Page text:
The Photographic Eye of Sarah Kaufman

06/08/2015 02:00 pm ET | Updated Jun 08, 2016

The voyeurism of photography / stolen moments / glimpses into other realities. With the click of a shutter, the photographer catches a moment in time, thereby capturing a desired subject. Sarah Kaufman focuses her lens on moments of quotidian experience. A Professor of Photography at Ursinus College, Kaufman explores the relationship between individuals and the spaces they inhabit. Kaufman's triumvirate series Moments of Absorption, Homebody, and Devil's Pool visually mesh the individual's experience with the surrounding physical space. The images, which explore the body's relation to environment, capture deeply subjective realities.

"The work is an inherently human investigation," Kaufman says of Moments of Absorption. Kaufman's photographs portray individuals in quiet moments of palpable vulnerability. "I visit people in their homes and ask them to try to show me the place that they inhabit when they are alone. The resulting photographs chase glimpses of this world and explore relationships among the subjects, their bodies, and their spaces." Kaufman's images transport the viewer into intimate spaces, typically within their own homes. The photographs of Moments of Absorption are impressive in size. Grouped together, they resemble city windows revealing the reality of daily life. The figures are lost in thought. Nude, they expose themselves to her photographic eye. "Ideally," says Kaufman, "the viewer can share in this reverence for the familiar by soaking in the gestures and details within another person's domestic space and routine."

The photograph Untitled (Sliding Door), 2010/14, portrays a woman casting a gaze in an open doorway. Is she thinking about her past, her future, or, is she simply lost in a daydream? Light floods the room, spilling in through the parted doors. Visible in the background is an apartment building, awash in a sheet of white haze. Scattered about the apartment, several cachepots filled with tall, leafy plants divide the space between the subject and the onlooker. The arm of a couch appears in the foreground, further suggesting a sense of depth and space. Untitled (Sliding Door) showcases a woman at home, comfortable in her personal space. This space is not limited to physical reality, but a deeply subjective inner reality. "These interiors represent both the physical space of the home and a more elusive idea of being at home," Kaufman says. The series Moments of Absorption captures interiors of the home and the mind.


Kaufman places herself as the visual focus in her series, Homebody. Appearing in various awkward positions inside her home, Kaufman inserts herself into the physicality of the space. "After years of asking people to open their homes, strip down barriers, and attempt comfort in front of my camera, I have turned the lens around on myself," she says. Homebody explores Kaufman's fascination with the body's relationship to environment and onlooker. "In an effort to consider how becoming rooted in a place can carry vulnerability and risk," she says, "I have begun to explore the intimate world of my own home and my body's presence within it." A Sliver of Sky, 2013, depicts a Santa-esque fireplace with Kaufman's legs awkwardly twisting in the embers. Sooty footprints trail across the hardwood floor. Kaufman has inserted her upper body into the chimney, leaving only her legs and feet exposed. A Sliver of Sky, along with the accompanying images in Homebody, present an artist's attempt to merge her body as one with her surroundings, thus blurring the line between a physical house and a figurative home.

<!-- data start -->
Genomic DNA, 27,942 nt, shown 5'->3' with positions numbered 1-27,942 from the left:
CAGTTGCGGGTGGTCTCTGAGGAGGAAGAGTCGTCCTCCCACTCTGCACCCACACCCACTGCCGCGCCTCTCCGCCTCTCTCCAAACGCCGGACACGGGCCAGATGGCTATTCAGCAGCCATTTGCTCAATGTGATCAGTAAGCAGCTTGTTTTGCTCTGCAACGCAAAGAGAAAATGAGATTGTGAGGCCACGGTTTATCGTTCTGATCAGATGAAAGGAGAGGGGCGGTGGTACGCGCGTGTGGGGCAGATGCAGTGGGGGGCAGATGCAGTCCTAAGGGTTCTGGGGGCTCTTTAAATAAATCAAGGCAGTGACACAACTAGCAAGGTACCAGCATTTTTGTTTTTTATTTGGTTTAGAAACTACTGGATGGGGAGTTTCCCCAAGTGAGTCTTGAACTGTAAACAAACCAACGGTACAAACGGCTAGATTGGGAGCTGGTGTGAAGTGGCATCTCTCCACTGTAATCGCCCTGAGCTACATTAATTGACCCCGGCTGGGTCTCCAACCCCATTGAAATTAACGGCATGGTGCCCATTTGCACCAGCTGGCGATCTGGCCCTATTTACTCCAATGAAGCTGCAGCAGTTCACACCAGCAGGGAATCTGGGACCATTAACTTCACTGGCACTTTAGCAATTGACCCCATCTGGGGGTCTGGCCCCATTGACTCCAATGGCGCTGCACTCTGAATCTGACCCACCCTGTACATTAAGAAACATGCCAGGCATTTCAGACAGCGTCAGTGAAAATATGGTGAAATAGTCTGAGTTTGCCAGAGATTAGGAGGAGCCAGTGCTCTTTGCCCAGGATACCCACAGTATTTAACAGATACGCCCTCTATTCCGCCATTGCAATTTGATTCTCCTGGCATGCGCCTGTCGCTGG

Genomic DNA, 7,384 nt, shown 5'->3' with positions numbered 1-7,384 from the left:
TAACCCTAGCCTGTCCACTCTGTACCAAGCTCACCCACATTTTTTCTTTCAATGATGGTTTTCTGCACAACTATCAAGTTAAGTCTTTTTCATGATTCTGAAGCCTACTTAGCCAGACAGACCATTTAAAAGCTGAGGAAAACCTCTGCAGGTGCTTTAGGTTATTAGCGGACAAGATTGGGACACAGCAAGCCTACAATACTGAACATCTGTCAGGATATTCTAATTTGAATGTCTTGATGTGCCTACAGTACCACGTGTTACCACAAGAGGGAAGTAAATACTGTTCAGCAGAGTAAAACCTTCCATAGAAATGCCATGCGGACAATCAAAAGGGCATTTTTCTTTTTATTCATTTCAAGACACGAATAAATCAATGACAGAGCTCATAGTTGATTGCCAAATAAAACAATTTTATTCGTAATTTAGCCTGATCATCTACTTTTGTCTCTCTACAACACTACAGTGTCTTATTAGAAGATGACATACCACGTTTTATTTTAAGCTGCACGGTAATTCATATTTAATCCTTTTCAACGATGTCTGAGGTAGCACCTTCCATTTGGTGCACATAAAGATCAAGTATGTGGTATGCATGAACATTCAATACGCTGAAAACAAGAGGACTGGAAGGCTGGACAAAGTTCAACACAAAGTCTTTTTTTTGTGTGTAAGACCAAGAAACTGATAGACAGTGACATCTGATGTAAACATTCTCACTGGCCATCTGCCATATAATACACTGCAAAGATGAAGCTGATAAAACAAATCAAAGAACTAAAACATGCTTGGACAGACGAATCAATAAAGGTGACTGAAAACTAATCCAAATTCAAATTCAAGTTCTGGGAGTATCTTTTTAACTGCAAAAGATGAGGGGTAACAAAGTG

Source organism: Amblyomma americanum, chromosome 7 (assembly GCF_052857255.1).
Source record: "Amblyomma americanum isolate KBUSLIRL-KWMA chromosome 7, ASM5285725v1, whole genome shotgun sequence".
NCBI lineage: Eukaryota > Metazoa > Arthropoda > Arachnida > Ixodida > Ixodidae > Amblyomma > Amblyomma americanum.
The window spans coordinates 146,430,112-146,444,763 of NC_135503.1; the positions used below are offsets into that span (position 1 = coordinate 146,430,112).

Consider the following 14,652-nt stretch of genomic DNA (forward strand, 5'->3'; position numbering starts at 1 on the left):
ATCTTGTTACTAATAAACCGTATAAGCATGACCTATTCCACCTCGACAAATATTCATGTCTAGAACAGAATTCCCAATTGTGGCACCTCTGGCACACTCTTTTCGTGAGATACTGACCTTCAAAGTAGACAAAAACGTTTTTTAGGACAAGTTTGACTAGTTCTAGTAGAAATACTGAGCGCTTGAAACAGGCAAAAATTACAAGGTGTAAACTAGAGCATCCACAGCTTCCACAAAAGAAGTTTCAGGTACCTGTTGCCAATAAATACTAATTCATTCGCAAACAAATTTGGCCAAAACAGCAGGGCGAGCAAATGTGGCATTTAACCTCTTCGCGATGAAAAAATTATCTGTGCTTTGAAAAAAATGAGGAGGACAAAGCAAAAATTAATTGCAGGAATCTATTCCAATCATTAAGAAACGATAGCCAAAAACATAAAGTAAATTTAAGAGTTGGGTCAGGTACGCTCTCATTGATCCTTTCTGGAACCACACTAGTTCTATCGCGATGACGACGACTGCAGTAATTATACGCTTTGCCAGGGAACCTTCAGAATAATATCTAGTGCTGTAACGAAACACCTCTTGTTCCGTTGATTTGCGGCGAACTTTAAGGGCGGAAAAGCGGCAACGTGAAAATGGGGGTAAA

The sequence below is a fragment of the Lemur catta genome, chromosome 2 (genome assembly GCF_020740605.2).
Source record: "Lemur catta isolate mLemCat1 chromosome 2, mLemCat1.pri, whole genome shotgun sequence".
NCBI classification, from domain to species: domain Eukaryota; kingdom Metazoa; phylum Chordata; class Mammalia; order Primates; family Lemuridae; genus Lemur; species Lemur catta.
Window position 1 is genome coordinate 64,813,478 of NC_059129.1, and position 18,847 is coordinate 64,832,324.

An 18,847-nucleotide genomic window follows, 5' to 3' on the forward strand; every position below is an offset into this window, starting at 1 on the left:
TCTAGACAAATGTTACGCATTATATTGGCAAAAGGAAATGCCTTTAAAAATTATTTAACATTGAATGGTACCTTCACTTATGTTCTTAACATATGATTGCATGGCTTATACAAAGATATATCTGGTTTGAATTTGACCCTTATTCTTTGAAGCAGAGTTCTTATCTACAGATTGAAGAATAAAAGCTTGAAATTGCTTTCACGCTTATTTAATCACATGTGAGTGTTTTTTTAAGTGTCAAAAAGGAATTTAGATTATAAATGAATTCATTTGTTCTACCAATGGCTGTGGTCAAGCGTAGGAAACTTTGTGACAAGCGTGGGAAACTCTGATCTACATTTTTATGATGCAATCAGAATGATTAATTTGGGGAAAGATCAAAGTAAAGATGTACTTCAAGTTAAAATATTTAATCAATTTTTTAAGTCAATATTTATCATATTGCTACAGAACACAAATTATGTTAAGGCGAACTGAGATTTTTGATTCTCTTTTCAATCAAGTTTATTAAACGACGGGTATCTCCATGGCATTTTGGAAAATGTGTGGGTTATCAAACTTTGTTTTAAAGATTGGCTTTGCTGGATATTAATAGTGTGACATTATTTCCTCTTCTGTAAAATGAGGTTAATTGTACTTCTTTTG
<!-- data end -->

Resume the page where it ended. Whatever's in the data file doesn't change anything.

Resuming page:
The series Devil's Pool, depicting an urban swimming hole, captures the carefree spirit of youth. "Devil's Pool stems from my love for Philadelphia's Wissahickon Park and the respite it provides," says Kaufman. "People from all over are drawn to its urban swimming hole as a place to play and revel in physicality and nature." Shot at dusk, Devil's Pool Diptych #4, 2014, utilizes deliberate, obvious effects to enhance its moody aesthetic quality; an artificial light shines upon a rocky outcropping, while glaring specks dot the image. Resembling a homemade Polaroid, Devil's Pool Diptych #4 calls attention to its artificiality, further complicating the reality of experience. In Devil's Pool, swimming is a communal activity, as the bathers explore the natural landscape. "My work," she says, "also grows from an interest in bathing throughout art history (both indoors and out in nature) and the potential for a pictorial space where the body could be represented and celebrated openly." While the photographs of Devil's Pool nod to an art historical theme, they retain a strikingly fresh quality.


This summer, you can catch Kaufman's work at the following venues:

• Currently on view as part of Bradley Maule's One Man's Trash exhibition at Philadelphia's Fairmount Waterworks

• A Devil's Pool piece will be featured in a show at the PPAC:

• An iteration of Kaufman's Devil's Pool series will be shown during the next exhibition season at the Allen's Lane Art Center in Philadelphia. Kaufman: "This venue is right up and out of the woods from Devil's Pool and should be a great opportunity for local community engagement."

• Porter Contemporary in Manhattan: